Edible Parts: Seed.
Edible Uses: Gum; Milk; Oil.
Seed can be eaten raw, cooked or dried and ground into a powder. The whole seed can also be roasted, sprouted or used in cakes, confectionery and pastry. The sweet-flavoured forms have a delicious flavour but bitter forms should not be eaten in any quantity - see the notes above on toxicity. The seed is somewhat difficult to digest and so needs to be thoroughly masticated. It can be blended with water to make almond milk. An edible oil is obtained from the seed. It is used mainly as a food flavouring and in cooking. An edible gum is obtained from points of damage on the stems.
Antitumor; Demulcent; Emollient; Nutritive; Pectoral.
As well as being a tasty addition to the diet, almonds are
also beneficial to the overall health of the body, being used
especially in the treatment of kidney stones, gallstones and constipation. Externally, the oil is applied to dry skins and is
also often used as a carrier oil in aromatherapy. The seed is demulcent, emollient, laxative, nutritive and pectoral. When used medicinally, the fixed oil from the seed is normally employed. The seed contains 'laetrile', a substance
that has also been called vitamin B17. This has a positive effect in the treatment of cancer. In small amounts a poisonous compound produced from this stimulates respiration, improves digestion and gives a sense of well-being. The leaves are used in the treatment of diabetes. The plant contains the antitumour compound taxifolin.
Adhesive; Cleanser; Cosmetic; Dye; Gum; Miscellany; Oil; Soap making.
An oil expressed from the seeds is an excellent lubricant in
delicate mechanisms such as watches. It is often used in soaps
and cosmetics because it has a softening effect on the skin. A green dye can be obtained from the leaves. A dark
grey to green dye can be obtained from the fruit. A yellow dye is obtained from the roots and leaves. The bruised
leaves, when rubbed within any container, will remove strong odours such as garlic or cloves so long as any grease has first been fully cleaned off. A gum from the stems is used as an adhesive. The burnt shell yields a valuable absorbent for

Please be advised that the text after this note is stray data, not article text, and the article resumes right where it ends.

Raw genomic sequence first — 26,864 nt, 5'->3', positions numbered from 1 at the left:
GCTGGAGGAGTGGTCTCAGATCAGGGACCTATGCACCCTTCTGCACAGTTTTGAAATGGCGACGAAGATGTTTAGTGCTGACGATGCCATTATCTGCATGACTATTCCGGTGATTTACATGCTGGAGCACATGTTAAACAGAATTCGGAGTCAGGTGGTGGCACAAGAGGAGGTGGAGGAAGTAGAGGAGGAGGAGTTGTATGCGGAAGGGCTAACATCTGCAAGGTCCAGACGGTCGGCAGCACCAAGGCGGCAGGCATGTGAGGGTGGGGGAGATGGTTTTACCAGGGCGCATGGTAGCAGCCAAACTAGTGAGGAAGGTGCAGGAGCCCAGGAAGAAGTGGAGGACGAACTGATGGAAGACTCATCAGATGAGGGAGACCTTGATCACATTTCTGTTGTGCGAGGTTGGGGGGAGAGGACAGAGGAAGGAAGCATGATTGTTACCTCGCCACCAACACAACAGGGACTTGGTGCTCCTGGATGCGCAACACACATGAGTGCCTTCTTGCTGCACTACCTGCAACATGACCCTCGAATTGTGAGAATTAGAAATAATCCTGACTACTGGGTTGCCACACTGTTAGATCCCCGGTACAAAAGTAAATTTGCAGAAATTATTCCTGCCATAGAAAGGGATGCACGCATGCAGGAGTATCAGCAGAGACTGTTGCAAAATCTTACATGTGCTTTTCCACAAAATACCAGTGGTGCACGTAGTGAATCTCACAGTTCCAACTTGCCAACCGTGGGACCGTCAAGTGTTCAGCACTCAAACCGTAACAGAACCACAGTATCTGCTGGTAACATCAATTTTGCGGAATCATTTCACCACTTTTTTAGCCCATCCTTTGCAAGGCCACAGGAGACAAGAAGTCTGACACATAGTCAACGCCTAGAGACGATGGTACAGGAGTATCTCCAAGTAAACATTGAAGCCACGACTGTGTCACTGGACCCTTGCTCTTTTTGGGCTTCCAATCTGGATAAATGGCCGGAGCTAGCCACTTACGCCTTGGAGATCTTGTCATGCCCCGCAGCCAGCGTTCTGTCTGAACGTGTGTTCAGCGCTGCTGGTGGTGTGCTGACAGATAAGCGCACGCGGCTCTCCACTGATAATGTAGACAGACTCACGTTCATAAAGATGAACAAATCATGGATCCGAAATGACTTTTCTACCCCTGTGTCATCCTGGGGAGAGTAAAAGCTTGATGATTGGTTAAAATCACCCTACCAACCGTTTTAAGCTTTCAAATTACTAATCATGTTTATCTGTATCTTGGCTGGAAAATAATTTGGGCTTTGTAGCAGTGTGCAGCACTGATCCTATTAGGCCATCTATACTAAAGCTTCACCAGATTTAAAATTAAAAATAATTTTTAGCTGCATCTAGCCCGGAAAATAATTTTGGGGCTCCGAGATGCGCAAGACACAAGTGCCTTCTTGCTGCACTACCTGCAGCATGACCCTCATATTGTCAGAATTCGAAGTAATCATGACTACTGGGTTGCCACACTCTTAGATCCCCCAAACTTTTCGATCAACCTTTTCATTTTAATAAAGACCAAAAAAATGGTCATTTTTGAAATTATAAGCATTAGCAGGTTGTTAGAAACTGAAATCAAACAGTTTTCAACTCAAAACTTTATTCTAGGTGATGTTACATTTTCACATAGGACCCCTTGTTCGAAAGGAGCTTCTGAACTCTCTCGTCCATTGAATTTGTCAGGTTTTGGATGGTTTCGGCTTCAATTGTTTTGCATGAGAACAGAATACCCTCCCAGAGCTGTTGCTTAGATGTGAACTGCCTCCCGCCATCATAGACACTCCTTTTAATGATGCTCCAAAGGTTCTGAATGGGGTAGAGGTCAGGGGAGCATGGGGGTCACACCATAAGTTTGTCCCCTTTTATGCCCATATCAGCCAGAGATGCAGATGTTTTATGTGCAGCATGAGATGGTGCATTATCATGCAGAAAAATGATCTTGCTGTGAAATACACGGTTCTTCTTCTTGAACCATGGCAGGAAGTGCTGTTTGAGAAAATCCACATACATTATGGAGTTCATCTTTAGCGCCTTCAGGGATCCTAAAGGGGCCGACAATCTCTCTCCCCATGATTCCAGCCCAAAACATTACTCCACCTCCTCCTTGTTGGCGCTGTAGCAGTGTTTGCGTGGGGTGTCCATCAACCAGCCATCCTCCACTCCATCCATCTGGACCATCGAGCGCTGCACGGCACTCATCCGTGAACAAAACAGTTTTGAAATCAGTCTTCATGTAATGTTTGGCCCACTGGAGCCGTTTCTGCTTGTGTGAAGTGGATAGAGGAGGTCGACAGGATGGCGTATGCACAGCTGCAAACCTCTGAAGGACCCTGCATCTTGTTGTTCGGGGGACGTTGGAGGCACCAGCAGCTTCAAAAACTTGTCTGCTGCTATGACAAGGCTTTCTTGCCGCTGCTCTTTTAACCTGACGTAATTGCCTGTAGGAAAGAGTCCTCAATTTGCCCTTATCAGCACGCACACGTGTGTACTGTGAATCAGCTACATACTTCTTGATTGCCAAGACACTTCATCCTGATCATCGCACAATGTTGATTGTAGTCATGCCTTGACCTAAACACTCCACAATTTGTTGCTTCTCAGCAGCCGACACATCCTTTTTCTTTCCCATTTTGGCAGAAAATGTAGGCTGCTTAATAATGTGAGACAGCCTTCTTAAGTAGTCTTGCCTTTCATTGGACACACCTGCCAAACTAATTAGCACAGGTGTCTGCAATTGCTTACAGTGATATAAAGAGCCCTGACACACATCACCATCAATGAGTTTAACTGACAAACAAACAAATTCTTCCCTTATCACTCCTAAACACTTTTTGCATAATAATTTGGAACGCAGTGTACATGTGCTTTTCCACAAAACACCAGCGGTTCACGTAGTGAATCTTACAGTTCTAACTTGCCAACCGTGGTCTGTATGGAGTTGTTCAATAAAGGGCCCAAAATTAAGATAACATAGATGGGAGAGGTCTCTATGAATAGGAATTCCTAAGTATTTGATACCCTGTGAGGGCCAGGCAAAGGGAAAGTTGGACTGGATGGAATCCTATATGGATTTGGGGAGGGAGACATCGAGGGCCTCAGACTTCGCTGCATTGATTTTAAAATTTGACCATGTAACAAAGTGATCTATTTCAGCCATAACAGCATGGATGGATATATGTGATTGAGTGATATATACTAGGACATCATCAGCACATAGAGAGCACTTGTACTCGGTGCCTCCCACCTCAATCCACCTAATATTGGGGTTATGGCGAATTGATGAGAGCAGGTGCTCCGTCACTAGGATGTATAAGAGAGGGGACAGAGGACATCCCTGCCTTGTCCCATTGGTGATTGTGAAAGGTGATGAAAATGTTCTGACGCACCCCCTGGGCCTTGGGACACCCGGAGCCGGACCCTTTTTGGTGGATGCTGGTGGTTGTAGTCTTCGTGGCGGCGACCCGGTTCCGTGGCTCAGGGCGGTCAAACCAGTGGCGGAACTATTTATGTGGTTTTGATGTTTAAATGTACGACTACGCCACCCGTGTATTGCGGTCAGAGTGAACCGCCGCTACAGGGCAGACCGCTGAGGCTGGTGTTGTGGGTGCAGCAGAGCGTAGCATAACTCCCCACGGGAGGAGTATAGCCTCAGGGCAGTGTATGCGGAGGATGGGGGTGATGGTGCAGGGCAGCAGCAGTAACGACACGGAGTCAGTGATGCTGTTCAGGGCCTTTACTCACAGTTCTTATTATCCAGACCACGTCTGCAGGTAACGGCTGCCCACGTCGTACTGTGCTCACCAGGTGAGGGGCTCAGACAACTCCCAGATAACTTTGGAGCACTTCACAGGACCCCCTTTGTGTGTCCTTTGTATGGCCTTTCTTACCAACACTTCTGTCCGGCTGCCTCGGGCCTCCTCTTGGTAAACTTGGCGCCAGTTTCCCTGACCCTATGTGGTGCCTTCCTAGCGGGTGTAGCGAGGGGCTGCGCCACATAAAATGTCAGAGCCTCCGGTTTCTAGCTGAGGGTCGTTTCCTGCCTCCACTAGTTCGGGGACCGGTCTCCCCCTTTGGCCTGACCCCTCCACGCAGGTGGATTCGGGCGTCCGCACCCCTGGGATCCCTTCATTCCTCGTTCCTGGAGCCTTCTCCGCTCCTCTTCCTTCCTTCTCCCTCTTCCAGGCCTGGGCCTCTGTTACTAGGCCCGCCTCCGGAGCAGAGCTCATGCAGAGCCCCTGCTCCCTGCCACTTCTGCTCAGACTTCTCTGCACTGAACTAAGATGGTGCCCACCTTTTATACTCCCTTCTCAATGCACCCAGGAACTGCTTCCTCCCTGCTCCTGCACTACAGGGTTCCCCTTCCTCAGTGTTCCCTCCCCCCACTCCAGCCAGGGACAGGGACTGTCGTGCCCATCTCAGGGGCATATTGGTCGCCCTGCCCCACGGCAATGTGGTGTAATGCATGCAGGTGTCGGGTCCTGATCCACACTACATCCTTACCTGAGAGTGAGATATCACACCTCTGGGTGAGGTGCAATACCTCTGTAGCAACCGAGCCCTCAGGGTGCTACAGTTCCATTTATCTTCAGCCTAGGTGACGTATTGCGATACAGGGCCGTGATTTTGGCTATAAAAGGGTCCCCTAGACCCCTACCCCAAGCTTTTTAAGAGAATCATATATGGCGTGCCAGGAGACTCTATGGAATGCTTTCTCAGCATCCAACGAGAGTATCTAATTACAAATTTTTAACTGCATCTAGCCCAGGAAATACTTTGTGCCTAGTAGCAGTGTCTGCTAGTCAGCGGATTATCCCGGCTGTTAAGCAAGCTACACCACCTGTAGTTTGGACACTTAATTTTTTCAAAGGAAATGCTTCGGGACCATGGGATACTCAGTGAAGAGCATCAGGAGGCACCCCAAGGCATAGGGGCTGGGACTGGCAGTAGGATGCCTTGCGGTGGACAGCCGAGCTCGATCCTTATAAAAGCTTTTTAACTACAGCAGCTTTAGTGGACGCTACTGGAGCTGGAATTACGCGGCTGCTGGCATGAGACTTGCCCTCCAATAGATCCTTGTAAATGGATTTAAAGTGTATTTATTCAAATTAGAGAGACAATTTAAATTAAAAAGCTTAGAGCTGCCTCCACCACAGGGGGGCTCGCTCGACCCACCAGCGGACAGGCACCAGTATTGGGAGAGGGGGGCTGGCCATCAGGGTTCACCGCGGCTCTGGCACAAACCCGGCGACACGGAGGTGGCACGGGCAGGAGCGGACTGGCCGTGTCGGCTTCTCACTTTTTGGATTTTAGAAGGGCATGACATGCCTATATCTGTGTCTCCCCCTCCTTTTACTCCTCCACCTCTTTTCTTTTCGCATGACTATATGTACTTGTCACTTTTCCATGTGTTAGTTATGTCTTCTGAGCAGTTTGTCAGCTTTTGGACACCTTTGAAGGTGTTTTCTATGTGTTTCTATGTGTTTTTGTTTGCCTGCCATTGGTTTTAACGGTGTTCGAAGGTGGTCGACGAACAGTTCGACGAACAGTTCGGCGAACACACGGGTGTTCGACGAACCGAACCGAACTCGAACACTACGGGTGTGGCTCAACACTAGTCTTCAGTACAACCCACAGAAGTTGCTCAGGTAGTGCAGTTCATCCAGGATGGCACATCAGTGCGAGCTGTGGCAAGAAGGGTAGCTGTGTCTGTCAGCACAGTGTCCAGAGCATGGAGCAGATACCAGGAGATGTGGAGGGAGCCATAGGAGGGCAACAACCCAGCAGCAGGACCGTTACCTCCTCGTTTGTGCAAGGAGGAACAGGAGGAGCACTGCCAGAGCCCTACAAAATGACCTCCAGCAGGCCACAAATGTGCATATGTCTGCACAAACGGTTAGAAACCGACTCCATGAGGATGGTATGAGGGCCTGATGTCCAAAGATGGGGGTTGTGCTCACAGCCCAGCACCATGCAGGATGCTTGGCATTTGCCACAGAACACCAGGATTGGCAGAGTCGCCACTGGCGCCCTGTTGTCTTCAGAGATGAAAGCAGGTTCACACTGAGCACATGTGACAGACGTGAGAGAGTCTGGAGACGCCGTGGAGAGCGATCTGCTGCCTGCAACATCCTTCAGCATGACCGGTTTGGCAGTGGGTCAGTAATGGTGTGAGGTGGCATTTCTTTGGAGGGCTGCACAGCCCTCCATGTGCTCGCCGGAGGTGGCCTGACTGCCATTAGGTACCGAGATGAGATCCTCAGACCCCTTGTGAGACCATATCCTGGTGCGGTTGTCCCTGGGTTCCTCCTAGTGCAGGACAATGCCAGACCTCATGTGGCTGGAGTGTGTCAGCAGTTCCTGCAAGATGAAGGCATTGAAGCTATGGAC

coal gas. The burnt pericarp is rich in potassium, it is used in soap making. The seed contains amygdallin, under the
influence of water and in the presence of emulsion it can be hydrolized to produce benzaldehyde (the almond aroma, formula C6 H5 CHO) and prussic acid (the toxic principle).
Thrives in a well-drained moisture-retentive loamy soil. Prefers
some lime in the soil but is likely to become
chlorotic if too much lime is present. Succeeds in sun or partial shade though it fruits better in a sunny position.
Although partially self-fertile, better crops are obtained if at least 2 cultivars are grown. There are two basic forms of almonds, one with bitter seeds and one with 'sweet' seeds. The bitterness is caused by the presence of hydrogen cyanide. Although the bitter forms are used in making marzipan and as a food flavouring. Trees are hardier when grown on a plum rootstock. Almond seedlings are the preferred rootstock when plants are grown on hot dry soils, peach rootstocks are better for heavier soils. Trees are at least partially self-sterile. Most members of this genus are shallow-rooted and will produce suckers if the roots are damaged.
Seed - requires 2 - 3 months cold stratification and is best
sown in a cold frame as soon as it is ripe. Sow stored seed in
a cold frame as early in the year as possible. Protect the seed from mice etc. The seed can be rather slow, sometimes
taking 18 months to germinate. Prick out the seedlings into individual pots when they are large enough to handle. Grow
them on in a greenhouse or cold frame for their first winter and plant them out in late spring or early summer of the following
year. Cuttings of half-ripe wood with a heel, July/August in a frame. Difficult. Softwood cuttings from strongly
growing plants in spring to early summer in a frame. Cuttings of mature wood, late autumn in a frame. Layering in